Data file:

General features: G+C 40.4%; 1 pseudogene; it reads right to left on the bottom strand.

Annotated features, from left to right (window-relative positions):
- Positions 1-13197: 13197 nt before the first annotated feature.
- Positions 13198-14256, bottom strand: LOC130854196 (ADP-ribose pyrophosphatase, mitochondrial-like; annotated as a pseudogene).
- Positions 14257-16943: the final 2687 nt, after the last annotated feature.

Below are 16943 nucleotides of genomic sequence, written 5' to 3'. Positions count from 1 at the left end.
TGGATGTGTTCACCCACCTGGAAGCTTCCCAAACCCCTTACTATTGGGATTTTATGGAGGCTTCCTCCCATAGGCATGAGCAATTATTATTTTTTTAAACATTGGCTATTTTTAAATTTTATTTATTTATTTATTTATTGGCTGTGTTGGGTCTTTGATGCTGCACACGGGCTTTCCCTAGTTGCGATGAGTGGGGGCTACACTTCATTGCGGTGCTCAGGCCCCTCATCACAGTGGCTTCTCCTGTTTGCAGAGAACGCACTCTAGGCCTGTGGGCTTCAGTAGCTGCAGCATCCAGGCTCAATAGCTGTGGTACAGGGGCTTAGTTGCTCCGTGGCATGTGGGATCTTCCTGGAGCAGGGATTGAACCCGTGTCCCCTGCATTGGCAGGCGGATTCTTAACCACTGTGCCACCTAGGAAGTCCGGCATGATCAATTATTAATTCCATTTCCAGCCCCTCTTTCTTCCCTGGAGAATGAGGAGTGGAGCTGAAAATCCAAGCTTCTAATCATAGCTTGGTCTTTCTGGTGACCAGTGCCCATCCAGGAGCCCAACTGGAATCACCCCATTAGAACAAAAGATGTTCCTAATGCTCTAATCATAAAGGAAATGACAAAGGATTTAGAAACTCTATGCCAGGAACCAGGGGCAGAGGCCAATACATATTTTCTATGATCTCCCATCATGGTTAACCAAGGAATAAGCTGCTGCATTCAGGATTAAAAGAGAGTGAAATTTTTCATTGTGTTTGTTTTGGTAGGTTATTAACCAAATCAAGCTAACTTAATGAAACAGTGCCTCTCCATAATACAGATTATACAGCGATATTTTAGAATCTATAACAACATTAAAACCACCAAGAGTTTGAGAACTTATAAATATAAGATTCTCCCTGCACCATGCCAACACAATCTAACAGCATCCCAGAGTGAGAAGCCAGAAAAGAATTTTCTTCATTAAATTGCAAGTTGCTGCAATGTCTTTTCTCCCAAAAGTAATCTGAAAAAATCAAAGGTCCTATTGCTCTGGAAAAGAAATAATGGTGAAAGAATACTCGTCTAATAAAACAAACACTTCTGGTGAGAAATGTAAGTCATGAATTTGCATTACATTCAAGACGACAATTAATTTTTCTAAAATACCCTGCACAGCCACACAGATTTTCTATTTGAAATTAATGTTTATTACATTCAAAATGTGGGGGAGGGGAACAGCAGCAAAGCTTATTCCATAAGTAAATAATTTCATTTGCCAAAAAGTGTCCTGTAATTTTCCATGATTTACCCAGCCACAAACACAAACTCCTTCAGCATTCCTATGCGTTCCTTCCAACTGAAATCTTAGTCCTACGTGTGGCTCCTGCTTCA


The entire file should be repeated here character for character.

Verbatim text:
General features: G+C 40.4%; 1 pseudogene; it reads right to left on the bottom strand.

Annotated features, from left to right (window-relative positions):
- Positions 1-13197: 13197 nt before the first annotated feature.
- Positions 13198-14256, bottom strand: LOC130854196 (ADP-ribose pyrophosphatase, mitochondrial-like; annotated as a pseudogene).
- Positions 14257-16943: the final 2687 nt, after the last annotated feature.

Below are 16943 nucleotides of genomic sequence, written 5' to 3'. Positions count from 1 at the left end.
TGGATGTGTTCACCCACCTGGAAGCTTCCCAAACCCCTTACTATTGGGATTTTATGGAGGCTTCCTCCCATAGGCATGAGCAATTATTATTTTTTTAAACATTGGCTATTTTTAAATTTTATTTATTTATTTATTTATTGGCTGTGTTGGGTCTTTGATGCTGCACACGGGCTTTCCCTAGTTGCGATGAGTGGGGGCTACACTTCATTGCGGTGCTCAGGCCCCTCATCACAGTGGCTTCTCCTGTTTGCAGAGAACGCACTCTAGGCCTGTGGGCTTCAGTAGCTGCAGCATCCAGGCTCAATAGCTGTGGTACAGGGGCTTAGTTGCTCCGTGGCATGTGGGATCTTCCTGGAGCAGGGATTGAACCCGTGTCCCCTGCATTGGCAGGCGGATTCTTAACCACTGTGCCACCTAGGAAGTCCGGCATGATCAATTATTAATTCCATTTCCAGCCCCTCTTTCTTCCCTGGAGAATGAGGAGTGGAGCTGAAAATCCAAGCTTCTAATCATAGCTTGGTCTTTCTGGTGACCAGTGCCCATCCAGGAGCCCAACTGGAATCACCCCATTAGAACAAAAGATGTTCCTAATGCTCTAATCATAAAGGAAATGACAAAGGATTTAGAAACTCTATGCCAGGAACCAGGGGCAGAGGCCAATACATATTTTCTATGATCTCCCATCATGGTTAACCAAGGAATAAGCTGCTGCATTCAGGATTAAAAGAGAGTGAAATTTTTCATTGTGTTTGTTTTGGTAGGTTATTAACCAAATCAAGCTAACTTAATGAAACAGTGCCTCTCCATAATACAGATTATACAGCGATATTTTAGAATCTATAACAACATTAAAACCACCAAGAGTTTGAGAACTTATAAATATAAGATTCTCCCTGCACCATGCCAACACAATCTAACAGCATCCCAGAGTGAGAAGCCAGAAAAGAATTTTCTTCATTAAATTGCAAGTTGCTGCAATGTCTTTTCTCCCAAAAGTAATCTGAAAAAATCAAAGGTCCTATTGCTCTGGAAAAGAAATAATGGTGAAAGAATACTCGTCTAATAAAACAAACACTTCTGGTGAGAAATGTAAGTCATGAATTTGCATTACATTCAAGACGACAATTAATTTTTCTAAAATACCCTGCACAGCCACACAGATTTTCTATTTGAAATTAATGTTTATTACATTCAAAATGTGGGGGAGGGGAACAGCAGCAAAGCTTATTCCATAAGTAAATAATTTCATTTGCCAAAAAGTGTCCTGTAATTTTCCATGATTTACCCAGCCACAAACACAAACTCCTTCAGCATTCCTATGCGTTCCTTCCAACTGAAATCTTAGTCCTACGTGTGGCTCCTGCTTCA